Currently, the plant  is owned by the government of Curacao but it is run by Petróleos de Venezuela, S.A. (PDVSA).  While Shell left a legacy of a colossal poisonous artificial lake of asphalt, the residue of the production of benzene and aircraft fuel, PDVSA has since been responsible for thirty million kilos of CO2, a by-product of the process, which has been discharged into the air breathed by 20,000 local residents. The results have been serious damage to these people's’ health. Currently, Shell’s position is that it has no longer any obligation to help, while PVDSA shows little concern for environmental norms. SMOC and activist group suit the company for air pollution and health damages associated to air pollution. Due to this, the government had to start measuring levels of hazardous substances such as sulphur dioxide, however there is no punishment if they exceed the norms. In 2007 the name of the refinery was changed into Refineria Isla Curaçao B.V. The refinery is currently in operation, the lease runs out in 2019. In 2016 and due to the Venezuelan and PDVA crisis, the government of Curacao has signed a preliminary agreement with China’s Guangdong Zhenrong Energy to operate the Isla refinery and invest some $10 billion in upgrading the facility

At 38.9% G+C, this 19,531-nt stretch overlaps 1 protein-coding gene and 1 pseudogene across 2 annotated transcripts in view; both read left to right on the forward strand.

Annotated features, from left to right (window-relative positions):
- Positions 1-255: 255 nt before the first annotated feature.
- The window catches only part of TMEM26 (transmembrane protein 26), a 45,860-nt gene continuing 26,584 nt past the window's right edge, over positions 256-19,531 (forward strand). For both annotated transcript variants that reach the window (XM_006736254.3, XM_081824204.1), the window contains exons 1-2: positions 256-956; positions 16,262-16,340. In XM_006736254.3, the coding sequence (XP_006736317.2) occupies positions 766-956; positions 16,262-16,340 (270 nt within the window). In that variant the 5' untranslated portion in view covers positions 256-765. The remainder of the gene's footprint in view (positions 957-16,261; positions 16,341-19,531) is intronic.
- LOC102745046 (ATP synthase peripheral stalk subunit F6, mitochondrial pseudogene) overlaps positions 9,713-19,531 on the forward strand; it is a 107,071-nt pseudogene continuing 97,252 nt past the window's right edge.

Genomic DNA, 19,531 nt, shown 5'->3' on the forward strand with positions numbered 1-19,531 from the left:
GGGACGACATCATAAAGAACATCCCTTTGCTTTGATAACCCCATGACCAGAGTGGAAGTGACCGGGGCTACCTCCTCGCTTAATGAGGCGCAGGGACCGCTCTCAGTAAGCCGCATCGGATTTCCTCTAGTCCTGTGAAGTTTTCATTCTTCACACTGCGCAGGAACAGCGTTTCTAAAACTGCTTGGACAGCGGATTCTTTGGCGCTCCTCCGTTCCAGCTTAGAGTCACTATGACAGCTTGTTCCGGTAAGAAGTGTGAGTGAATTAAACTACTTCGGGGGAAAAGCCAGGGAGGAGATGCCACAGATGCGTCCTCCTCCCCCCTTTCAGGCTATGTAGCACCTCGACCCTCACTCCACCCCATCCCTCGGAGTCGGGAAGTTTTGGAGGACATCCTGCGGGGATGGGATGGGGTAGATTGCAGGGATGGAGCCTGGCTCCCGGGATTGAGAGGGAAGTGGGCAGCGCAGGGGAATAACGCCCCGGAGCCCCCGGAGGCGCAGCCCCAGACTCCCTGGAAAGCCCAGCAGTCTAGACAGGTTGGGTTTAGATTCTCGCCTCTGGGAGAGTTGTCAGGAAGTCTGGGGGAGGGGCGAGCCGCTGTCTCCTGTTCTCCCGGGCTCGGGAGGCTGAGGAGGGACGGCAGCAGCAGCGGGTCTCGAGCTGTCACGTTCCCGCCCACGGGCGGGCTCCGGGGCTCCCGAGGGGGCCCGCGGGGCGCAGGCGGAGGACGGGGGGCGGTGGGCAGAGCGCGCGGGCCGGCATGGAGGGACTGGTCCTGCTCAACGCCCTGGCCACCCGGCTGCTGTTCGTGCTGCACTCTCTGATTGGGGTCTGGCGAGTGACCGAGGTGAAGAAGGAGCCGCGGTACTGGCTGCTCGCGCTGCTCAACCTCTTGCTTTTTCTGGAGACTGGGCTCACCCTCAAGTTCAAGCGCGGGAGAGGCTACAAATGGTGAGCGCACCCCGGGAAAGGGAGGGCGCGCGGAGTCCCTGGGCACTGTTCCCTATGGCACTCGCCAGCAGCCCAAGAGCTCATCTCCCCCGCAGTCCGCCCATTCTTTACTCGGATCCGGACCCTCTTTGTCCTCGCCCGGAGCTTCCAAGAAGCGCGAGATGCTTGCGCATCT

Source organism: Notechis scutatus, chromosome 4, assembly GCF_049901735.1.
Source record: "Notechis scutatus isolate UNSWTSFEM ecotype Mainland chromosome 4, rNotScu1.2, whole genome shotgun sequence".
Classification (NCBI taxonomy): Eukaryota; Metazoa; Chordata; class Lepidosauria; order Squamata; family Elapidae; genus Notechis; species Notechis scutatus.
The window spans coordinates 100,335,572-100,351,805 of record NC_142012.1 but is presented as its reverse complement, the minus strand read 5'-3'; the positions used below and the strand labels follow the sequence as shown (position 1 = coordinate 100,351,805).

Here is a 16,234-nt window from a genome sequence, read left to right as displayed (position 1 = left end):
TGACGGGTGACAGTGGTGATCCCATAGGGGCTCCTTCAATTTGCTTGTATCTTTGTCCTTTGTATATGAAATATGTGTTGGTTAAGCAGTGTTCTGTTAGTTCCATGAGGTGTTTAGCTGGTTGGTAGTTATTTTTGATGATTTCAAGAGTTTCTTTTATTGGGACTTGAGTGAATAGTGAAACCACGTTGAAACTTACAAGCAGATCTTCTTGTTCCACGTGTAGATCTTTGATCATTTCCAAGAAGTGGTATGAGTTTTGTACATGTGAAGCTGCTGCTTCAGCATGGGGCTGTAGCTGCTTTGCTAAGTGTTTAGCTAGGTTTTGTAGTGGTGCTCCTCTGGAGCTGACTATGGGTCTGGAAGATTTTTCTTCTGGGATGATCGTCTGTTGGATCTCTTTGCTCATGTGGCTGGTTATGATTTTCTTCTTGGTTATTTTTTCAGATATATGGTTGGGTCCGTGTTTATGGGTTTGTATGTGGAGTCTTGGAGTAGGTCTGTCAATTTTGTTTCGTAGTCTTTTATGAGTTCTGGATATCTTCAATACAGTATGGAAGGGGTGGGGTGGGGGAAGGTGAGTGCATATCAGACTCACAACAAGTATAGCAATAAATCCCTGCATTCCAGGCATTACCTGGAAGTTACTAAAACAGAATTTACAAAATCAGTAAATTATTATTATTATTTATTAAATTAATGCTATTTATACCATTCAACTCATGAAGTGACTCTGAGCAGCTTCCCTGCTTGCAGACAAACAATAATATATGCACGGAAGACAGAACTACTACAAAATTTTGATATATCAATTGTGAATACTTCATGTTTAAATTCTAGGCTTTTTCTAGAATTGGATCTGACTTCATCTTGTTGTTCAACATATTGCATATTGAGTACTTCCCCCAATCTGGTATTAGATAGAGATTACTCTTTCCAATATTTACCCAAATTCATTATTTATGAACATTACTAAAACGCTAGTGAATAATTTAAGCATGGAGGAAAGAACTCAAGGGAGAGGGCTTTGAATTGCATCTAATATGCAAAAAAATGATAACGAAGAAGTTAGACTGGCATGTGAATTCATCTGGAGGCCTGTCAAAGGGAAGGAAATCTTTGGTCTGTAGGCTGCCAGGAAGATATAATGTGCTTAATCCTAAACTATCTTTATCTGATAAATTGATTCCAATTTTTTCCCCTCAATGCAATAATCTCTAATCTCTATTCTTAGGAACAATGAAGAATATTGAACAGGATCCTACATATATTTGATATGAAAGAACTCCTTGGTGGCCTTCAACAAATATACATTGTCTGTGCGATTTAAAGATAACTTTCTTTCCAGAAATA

Basic Data

Name of conflict:Shell’s toxic legacy, Curaçao
State or province:Willemstad
Location of conflict:Willemstad
Accuracy of locationHIGH (Local level)

Source of Conflict

Type of conflict. 1st level:Fossil Fuels and Climate Justice/Energy
Type of conflict. 2nd level:Landfills, toxic waste treatment, uncontrolled dump sites
Oil and gas refining
Specific commodities:Crude oil
Industrial waste
Heavy metals

Project Details and Actors

Project details

-There is apparently 2 million tonnes of toxic material (asbestos, heavy metals etc) in a lake of asphalt within an area of 52 hectares.

-The health of thousands of people living downwind of the refinery has been threatened through substantial emissions of sulfur dioxide and particulate matter. Empty barrels were filled with toxic residues and dumped into the sea.

-Shell remained on the island for decades and became a major employer, especially in the 1950s and 1960s when the number of jobs at the refinery topped 10,000.